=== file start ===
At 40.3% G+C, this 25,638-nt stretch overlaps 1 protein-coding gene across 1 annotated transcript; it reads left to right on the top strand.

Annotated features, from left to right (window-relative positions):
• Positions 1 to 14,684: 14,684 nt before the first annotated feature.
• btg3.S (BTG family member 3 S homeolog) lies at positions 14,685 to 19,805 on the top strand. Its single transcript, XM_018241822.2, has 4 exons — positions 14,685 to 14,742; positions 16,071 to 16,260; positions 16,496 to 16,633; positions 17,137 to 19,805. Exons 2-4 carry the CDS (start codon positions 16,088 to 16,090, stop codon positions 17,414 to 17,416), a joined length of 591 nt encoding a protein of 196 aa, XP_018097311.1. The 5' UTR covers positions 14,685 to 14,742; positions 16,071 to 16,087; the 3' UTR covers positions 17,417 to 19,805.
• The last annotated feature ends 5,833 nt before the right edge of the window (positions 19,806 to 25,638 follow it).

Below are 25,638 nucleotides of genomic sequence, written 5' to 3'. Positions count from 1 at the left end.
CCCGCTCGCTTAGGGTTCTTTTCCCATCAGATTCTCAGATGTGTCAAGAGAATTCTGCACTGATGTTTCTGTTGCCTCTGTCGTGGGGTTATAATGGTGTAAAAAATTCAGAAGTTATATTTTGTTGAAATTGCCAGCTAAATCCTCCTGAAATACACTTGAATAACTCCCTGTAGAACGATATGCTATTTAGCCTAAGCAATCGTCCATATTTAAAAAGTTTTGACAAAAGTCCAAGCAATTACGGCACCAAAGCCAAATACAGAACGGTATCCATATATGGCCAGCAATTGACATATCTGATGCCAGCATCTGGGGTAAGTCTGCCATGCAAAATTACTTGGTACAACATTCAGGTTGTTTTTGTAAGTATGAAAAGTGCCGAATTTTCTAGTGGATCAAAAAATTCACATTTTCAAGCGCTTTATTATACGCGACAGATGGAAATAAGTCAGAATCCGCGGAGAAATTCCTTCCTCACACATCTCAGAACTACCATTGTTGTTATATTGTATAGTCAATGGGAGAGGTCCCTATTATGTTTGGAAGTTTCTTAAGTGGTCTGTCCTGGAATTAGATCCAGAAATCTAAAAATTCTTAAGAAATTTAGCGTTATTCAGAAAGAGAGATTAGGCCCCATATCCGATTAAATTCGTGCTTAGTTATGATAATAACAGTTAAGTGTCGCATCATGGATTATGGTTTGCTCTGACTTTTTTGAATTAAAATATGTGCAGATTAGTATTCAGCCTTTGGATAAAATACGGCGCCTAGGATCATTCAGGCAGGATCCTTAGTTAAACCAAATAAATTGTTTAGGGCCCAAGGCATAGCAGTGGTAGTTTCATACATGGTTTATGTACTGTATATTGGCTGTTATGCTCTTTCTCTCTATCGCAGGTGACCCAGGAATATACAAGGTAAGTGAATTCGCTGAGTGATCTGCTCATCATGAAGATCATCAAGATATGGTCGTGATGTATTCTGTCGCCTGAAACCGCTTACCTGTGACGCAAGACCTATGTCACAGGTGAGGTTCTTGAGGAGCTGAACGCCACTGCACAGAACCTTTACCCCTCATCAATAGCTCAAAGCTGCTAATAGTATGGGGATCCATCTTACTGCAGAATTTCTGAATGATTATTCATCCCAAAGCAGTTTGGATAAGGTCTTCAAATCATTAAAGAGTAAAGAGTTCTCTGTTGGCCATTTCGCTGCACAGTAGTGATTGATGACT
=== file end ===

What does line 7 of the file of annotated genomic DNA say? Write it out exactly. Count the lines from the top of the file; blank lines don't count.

CCCGCTCGCTTAGGGTTCTTTTCCCATCAGATTCTCAGATGTGTCAAGAGAATTCTGCACTGATGTTTCTGTTGCCTCTGTCGTGGGGTTATAATGGTGTAAAAAATTCAGAAGTTATATTTTGTTGAAATTGCCAGCTAAATCCTCCTGAAATACACTTGAATAACTCCCTGTAGAACGATATGCTATTTAGCCTAAGCAATCGTCCATATTTAAAAAGTTTTGACAAAAGTCCAAGCAATTACGGCACCAAAGCCAAATACAGAACGGTATCCATATATGGCCAGCAATTGACATATCTGATGCCAGCATCTGGGGTAAGTCTGCCATGCAAAATTACTTGGTACAACATTCAGGTTGTTTTTGTAAGTATGAAAAGTGCCGAATTTTCTAGTGGATCAAAAAATTCACATTTTCAAGCGCTTTATTATACGCGACAGATGGAAATAAGTCAGAATCCGCGGAGAAATTCCTTCCTCACACATCTCAGAACTACCATTGTTGTTATATTGTATAGTCAATGGGAGAGGTCCCTATTATGTTTGGAAGTTTCTTAAGTGGTCTGTCCTGGAATTAGATCCAGAAATCTAAAAATTCTTAAGAAATTTAGCGTTATTCAGAAAGAGAGATTAGGCCCCATATCCGATTAAATTCGTGCTTAGTTATGATAATAACAGTTAAGTGTCGCATCATGGATTATGGTTTGCTCTGACTTTTTTGAATTAAAATATGTGCAGATTAGTATTCAGCCTTTGGATAAAATACGGCGCCTAGGATCATTCAGGCAGGATCCTTAGTTAAACCAAATAAATTGTTTAGGGCCCAAGGCATAGCAGTGGTAGTTTCATACATGGTTTATGTACTGTATATTGGCTGTTATGCTCTTTCTCTCTATCGCAGGTGACCCAGGAATATACAAGGTAAGTGAATTCGCTGAGTGATCTGCTCATCATGAAGATCATCAAGATATGGTCGTGATGTATTCTGTCGCCTGAAACCGCTTACCTGTGACGCAAGACCTATGTCACAGGTGAGGTTCTTGAGGAGCTGAACGCCACTGCACAGAACCTTTACCCCTCATCAATAGCTCAAAGCTGCTAATAGTATGGGGATCCATCTTACTGCAGAATTTCTGAATGATTATTCATCCCAAAGCAGTTTGGATAAGGTCTTCAAATCATTAAAGAGTAAAGAGTTCTCTGTTGGCCATTTCGCTGCACAGTAGTGATTGATGACT